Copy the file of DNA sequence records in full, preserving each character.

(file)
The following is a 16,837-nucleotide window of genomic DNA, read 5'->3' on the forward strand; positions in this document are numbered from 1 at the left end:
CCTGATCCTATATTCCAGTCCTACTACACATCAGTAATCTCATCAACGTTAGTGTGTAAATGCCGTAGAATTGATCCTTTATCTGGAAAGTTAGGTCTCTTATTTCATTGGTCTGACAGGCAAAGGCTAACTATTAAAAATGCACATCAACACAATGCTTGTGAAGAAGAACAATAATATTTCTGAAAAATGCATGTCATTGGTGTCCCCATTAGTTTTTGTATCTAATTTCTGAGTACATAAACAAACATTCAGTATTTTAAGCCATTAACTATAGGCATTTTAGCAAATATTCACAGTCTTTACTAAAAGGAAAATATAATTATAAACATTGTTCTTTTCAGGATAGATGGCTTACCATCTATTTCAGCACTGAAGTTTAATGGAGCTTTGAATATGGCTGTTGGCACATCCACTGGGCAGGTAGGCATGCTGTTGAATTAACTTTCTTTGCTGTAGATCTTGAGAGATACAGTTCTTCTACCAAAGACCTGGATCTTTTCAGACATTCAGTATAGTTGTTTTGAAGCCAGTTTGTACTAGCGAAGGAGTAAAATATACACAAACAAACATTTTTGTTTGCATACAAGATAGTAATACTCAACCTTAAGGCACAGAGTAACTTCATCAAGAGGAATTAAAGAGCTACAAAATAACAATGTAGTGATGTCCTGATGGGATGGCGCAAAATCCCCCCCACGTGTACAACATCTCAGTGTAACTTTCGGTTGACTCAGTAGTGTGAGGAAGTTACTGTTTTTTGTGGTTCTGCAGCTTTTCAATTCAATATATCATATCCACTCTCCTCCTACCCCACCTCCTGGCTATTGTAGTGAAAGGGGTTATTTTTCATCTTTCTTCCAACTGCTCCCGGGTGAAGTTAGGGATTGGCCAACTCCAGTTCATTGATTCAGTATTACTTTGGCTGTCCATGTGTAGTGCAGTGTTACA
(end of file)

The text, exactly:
The following is a 16,837-nucleotide window of genomic DNA, read 5'->3' on the forward strand; positions in this document are numbered from 1 at the left end:
CCTGATCCTATATTCCAGTCCTACTACACATCAGTAATCTCATCAACGTTAGTGTGTAAATGCCGTAGAATTGATCCTTTATCTGGAAAGTTAGGTCTCTTATTTCATTGGTCTGACAGGCAAAGGCTAACTATTAAAAATGCACATCAACACAATGCTTGTGAAGAAGAACAATAATATTTCTGAAAAATGCATGTCATTGGTGTCCCCATTAGTTTTTGTATCTAATTTCTGAGTACATAAACAAACATTCAGTATTTTAAGCCATTAACTATAGGCATTTTAGCAAATATTCACAGTCTTTACTAAAAGGAAAATATAATTATAAACATTGTTCTTTTCAGGATAGATGGCTTACCATCTATTTCAGCACTGAAGTTTAATGGAGCTTTGAATATGGCTGTTGGCACATCCACTGGGCAGGTAGGCATGCTGTTGAATTAACTTTCTTTGCTGTAGATCTTGAGAGATACAGTTCTTCTACCAAAGACCTGGATCTTTTCAGACATTCAGTATAGTTGTTTTGAAGCCAGTTTGTACTAGCGAAGGAGTAAAATATACACAAACAAACATTTTTGTTTGCATACAAGATAGTAATACTCAACCTTAAGGCACAGAGTAACTTCATCAAGAGGAATTAAAGAGCTACAAAATAACAATGTAGTGATGTCCTGATGGGATGGCGCAAAATCCCCCCCACGTGTACAACATCTCAGTGTAACTTTCGGTTGACTCAGTAGTGTGAGGAAGTTACTGTTTTTTGTGGTTCTGCAGCTTTTCAATTCAATATATCATATCCACTCTCCTCCTACCCCACCTCCTGGCTATTGTAGTGAAAGGGGTTATTTTTCATCTTTCTTCCAACTGCTCCCGGGTGAAGTTAGGGATTGGCCAACTCCAGTTCATTGATTCAGTATTACTTTGGCTGTCCATGTGTAGTGCAGTGTTACA